This repeated “Tropico 3 is just a remake of Tropico 1 with better graphics” thing misses something fairly huge about T3, namely the garage system. To be honest, much as I loved T1, it was kind of broken as you would usually get into a situation where any given Tropican spent half to three quarters of his/her day walking to work from the other side of the island. You couldn’t get them to move closer to where they worked for some reason, and the result was that getting anything done, or anything built, became a tremendous chore.

    T3 didn’t mess with the Tropico model very much (a good thing, IMO) but it fixed this rather serious problem by introducing public transit, ensuring that (if you laid out a good road network and well placed garages) Tropicans could get wherever they needed to go.

    I have no idea whether Tropico 4 will be enough of a change from Tropico 3 to warrant full price, I’ll wait and see on that, but Tropico 3 has at least one major thing over Tropico 1.

    • doubledope says:

      “build a new garage near the one that’s overloaded”
      That massage says all about my time as a fearless dictator. As a good leader I listened to the people but they all ignored my efforts and instead complained when there were ‘only’ 20 garages on that very small island.

      Talking about broken mechanics eh?

    • Torgen says:

      “Overloaded garages” meant congestion. if you added another at/near the same intersection, it only got worse. I don’t remember where I read that, but it had a profound effect on the operation of my cities. They explained how to build garages and route traffic to make things move more smoothly, but I unfortunately cannot remember the exact advice or where I read it. :(

      I found Tropico 3′s sandbox mode FAR too easy, but the “campaign” mode (really a string of increasingly difficult scenarios) far more difficult as they went along.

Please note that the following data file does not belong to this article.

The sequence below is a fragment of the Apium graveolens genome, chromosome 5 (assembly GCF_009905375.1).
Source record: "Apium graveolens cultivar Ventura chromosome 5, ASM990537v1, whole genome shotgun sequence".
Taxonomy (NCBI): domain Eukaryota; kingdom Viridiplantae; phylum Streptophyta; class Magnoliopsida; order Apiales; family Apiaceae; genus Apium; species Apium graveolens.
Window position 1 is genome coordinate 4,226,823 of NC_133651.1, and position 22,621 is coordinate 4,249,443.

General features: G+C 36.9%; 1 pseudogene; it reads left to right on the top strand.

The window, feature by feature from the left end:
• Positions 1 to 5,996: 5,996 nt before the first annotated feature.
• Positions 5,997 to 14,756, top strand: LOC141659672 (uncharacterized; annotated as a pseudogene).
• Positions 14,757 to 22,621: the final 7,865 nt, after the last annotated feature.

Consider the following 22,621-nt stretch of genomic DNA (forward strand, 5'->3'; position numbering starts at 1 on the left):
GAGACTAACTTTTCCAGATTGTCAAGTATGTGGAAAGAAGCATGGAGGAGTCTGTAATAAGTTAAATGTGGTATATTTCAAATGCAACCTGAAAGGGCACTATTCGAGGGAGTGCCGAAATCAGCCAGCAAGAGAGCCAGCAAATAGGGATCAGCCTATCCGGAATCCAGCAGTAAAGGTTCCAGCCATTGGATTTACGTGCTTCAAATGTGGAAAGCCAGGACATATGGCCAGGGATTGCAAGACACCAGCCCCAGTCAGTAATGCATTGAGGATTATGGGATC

• Vinraith says:

      @doubledope

      I didn’t say it was perfect, but it’s a lot better than waiting 50 years to get a single building constructed.

    • Chris D says:

      I’m familiar with the overcrowded garages problem. I found the best solution was not necessarily to slap down another garage but to try to figure out why that one was so popular and then provide alternatives. Making sure you’ve got markets and churches within easy reach of your residential areas goes a long way.

    • doubledope says:

      @Vinraith
      I thought that mechanic was broken too in Tropico 3. Most of the time it took ages for builders to get off their lazy asses and build something for me.

  10. Vinraith says:

    Disregard.

  11. dontnormally says:

    Dear Paradox,

    Make Majesty 3 more like Tropico 4 with dragons.

    Sincerely,
    That Would Kick Ass

  12. Bishbosh says:

    Doubtless the inclusion of natural disasters means the game will be pulled from stores next time a major environmental crisis pops up

  13. Davie says:

    That screenshot suggests the sort of place Rico Rodriguez and his C4 would hang out.

  14. blainestereo says:

    My only problem with Tropico 3 was that islands are just too damn small to fit everything I want to fit there. So new buildings and edicts are ok, new disasters are ok (I guess), council is probably ok too, but what I really want is ability to subjugate the neighboring islands. And some kind of sea travel. And longer game.

    I’m not getting what I want though, am I?

Comment on this story

XHTML: Allowed code: <a href="" title=""> <abbr title=""> <acronym title=""> <b> <blockquote cite=""> <cite> <code> <del datetime=""> <em> <i> <q cite=""> <strike> <strong>